The Perpetual Student: transitioning back from employment to education


Student hidden by book pile

It was not so very long ago that I considered myself well and truly done with higher education. As a student, at least. I’d been down the traditional route of studying for a Bachelor’s degree, then a Master’s, and felt that wider civic responsibilities beckoned – and that I really ought to start paying my way in life.

Well, would you credit it? Here I am a student. Again.

At least this time I am studying with a clearly defined purpose in mind. I have a career trajectory at least partially mapped out, though a large part of this plan, admittedly, does depend on my convincing someone I’m actually employable. In my earlier studenthood, I thought I would persist in academia indefinitely, progressing up the ranks of the education hierarchy and doing what all perpetual students eventually do: teaching. (The intellectual Circle of Life, perhaps?) Now, I’m studying vocationally, rather than in accordance with some abstract (and slightly conceited) idealised image of my future self. Though I’ve always relished academic study, this time I can appreciate just how relevant it will be to what I want to go on to do afterwards.

The process of transitioning back into education from employment has been something of a rude awakening. Or, if not rude, certainly a little facetious. Studying requires a different set of skills from those that I relied on last year. Some habits I have transferred: I still set my weekday alarm for 06:20 to capitalise on my most productive time of day (I’m a lark; my eyelids droop by mid-evening), and I try to maintain a structure to each day even at weekends.

A crucial difference is that my work last year could be left behind in the workplace; from 5 o’clock I was on me-time. Now, I am back to the continuous drudgery labelled ‘self-motivated study’. We’ve all said we can do it with aplomb on countless CVs and personal statements, and for the most part these will be genuine reflections of our diligence. I describe it as drudgery with my tongue firmly in my cheek, since there is no escaping its necessity, nor its role in uncovering topics of personal interest or difficulty.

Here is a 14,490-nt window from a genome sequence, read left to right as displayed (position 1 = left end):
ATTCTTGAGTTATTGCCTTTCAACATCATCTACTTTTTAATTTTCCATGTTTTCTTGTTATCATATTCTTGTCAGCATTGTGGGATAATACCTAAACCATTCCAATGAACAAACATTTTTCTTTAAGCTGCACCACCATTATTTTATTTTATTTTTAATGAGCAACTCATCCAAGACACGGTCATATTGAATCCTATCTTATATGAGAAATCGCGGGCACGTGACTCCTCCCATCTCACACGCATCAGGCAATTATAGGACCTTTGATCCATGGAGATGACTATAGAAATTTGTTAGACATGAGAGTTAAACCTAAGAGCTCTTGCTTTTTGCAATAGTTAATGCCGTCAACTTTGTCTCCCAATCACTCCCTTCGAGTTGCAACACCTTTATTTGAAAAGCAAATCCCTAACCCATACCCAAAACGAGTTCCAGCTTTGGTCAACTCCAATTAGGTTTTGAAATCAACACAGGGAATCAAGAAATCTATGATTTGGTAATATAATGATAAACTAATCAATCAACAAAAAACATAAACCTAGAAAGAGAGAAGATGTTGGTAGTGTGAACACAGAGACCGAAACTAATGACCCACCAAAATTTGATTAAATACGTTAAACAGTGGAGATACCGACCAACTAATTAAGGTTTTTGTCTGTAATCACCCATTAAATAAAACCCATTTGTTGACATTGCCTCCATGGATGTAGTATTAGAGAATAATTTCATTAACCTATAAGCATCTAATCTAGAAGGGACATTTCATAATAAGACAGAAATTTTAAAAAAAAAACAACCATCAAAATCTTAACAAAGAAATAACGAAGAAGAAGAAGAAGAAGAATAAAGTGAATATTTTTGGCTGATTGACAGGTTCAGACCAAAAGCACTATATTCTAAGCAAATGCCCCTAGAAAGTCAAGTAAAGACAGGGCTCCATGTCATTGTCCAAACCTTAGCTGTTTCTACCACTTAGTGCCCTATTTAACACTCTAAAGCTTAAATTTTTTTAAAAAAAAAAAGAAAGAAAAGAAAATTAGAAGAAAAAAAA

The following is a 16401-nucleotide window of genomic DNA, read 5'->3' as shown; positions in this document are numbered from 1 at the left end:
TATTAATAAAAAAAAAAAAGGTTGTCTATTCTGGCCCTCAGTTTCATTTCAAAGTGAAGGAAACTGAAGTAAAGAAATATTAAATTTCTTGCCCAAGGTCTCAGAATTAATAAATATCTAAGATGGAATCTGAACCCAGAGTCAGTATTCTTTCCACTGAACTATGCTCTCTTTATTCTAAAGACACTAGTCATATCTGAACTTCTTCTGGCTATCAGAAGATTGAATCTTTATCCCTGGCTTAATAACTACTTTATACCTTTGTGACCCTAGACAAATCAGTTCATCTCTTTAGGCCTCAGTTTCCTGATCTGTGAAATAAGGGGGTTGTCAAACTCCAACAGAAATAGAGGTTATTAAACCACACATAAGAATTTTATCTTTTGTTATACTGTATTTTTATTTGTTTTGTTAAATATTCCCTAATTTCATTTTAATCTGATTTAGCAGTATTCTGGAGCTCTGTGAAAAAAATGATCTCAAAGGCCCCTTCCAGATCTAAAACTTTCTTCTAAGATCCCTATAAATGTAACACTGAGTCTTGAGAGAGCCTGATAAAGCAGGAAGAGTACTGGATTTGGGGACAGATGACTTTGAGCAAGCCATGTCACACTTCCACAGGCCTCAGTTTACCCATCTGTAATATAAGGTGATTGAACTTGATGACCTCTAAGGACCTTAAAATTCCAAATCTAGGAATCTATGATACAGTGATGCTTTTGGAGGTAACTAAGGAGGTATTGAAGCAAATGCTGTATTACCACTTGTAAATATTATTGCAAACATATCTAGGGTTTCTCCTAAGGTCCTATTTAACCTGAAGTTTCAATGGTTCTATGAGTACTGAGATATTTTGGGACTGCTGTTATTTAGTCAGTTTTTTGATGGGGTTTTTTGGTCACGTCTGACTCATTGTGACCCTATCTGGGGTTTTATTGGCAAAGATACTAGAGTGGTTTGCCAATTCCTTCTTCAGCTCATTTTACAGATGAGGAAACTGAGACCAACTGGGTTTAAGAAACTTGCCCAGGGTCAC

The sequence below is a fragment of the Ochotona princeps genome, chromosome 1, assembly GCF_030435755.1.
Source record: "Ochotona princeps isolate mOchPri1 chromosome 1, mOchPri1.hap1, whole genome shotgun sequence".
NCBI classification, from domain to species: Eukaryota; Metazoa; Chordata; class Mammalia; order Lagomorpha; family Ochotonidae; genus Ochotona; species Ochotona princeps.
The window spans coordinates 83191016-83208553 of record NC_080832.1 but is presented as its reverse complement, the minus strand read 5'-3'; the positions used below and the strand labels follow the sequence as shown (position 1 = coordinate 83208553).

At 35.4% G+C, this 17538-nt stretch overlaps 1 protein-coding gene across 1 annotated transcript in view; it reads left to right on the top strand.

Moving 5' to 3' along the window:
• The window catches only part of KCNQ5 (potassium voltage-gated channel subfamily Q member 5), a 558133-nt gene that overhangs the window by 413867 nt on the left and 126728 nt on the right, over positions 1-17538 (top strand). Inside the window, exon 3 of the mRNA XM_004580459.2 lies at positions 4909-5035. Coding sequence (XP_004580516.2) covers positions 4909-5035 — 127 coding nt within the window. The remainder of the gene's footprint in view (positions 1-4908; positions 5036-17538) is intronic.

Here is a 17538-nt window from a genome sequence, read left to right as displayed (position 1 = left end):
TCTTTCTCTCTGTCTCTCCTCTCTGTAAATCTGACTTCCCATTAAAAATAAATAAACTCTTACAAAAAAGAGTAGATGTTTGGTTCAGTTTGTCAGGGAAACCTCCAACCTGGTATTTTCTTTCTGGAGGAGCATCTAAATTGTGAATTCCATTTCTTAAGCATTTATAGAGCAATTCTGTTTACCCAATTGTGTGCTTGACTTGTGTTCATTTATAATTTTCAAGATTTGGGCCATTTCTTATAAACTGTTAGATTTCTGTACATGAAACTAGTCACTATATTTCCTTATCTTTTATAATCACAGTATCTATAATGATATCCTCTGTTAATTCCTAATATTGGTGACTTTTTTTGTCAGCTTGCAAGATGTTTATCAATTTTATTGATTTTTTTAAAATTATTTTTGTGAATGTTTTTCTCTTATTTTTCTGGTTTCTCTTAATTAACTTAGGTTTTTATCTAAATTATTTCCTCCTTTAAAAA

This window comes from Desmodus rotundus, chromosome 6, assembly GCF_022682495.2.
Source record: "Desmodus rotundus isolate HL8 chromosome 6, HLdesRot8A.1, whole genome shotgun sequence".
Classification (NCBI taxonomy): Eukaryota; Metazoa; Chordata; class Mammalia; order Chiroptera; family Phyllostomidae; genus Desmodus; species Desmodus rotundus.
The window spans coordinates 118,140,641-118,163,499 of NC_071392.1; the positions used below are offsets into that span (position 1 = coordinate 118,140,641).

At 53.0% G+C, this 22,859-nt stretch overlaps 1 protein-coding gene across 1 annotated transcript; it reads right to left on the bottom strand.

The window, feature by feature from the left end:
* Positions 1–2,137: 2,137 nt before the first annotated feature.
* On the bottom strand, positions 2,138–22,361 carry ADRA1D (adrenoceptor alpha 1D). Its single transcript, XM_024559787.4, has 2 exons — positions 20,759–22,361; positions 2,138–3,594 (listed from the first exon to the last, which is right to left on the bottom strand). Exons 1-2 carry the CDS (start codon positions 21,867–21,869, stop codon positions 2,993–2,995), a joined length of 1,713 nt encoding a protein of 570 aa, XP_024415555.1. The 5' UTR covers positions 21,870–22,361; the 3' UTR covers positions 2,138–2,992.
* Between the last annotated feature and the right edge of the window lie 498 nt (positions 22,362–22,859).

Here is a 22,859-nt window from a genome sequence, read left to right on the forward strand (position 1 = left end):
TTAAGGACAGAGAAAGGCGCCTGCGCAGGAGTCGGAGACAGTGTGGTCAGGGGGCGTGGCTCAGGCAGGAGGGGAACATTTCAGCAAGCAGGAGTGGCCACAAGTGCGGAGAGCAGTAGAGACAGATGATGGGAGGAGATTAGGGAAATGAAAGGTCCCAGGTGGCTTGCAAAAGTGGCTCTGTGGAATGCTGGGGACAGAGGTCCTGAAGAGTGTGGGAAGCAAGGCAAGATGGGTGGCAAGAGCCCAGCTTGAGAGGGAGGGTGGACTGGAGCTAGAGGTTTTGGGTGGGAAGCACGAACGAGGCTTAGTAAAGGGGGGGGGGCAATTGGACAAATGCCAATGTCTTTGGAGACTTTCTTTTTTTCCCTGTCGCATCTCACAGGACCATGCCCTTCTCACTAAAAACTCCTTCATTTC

I find myself once more something of a neophyte independent learner, despite previous experience. Part of my learning process this year is about re-assimilating not only knowledge, but also the self-knowledge that enables me to learn effectively. As an undergraduate I had three years to hone and perfect my personal study tactics; this year I’m having to accelerate that discovery process, lest the year race towards its conclusion with me still in a fog of bewilderment.

Possibly I exaggerate, but the point remains valid: returning to study is not always a smooth process, and this is especially true when there are additional complications in the frame. Some of my peers have part-time jobs, even while studying full-time. Some have part-time jobs with only marginally fewer hours than a full-time job. Some have children or relatives to care for, or face a significant commute to classes as part of mitigating financial burdens. My own complication is an on-going health issue, which slows me down physically and cognitively, undermines my self-confidence, saps my motivation and means I expend a huge amount of physical and mental energy just to keep plodding through each day. I find, though, that the more motivated I am to improve my health, the greater benefit I experience in other areas of life – including my studies. And my studies are one of the major motivations for me to recover a better state of health.

Rarely will an individual be exempt from additional sources of anxiety or pressure while they negotiate their studies. We read recently on these very pages about the tendency some of us have to over-commit, which is a trap I too ensnare myself in repeatedly. Somewhere, there is a balance between making the most of every opportunity (carpe diem, and all that) and accepting that concentration will suffer when spread too disparately.

I’m in the process of establishing that balance, but I know that I’m on the right course for me at this point in my life, and I’m surrounded by resources to support me throughout.

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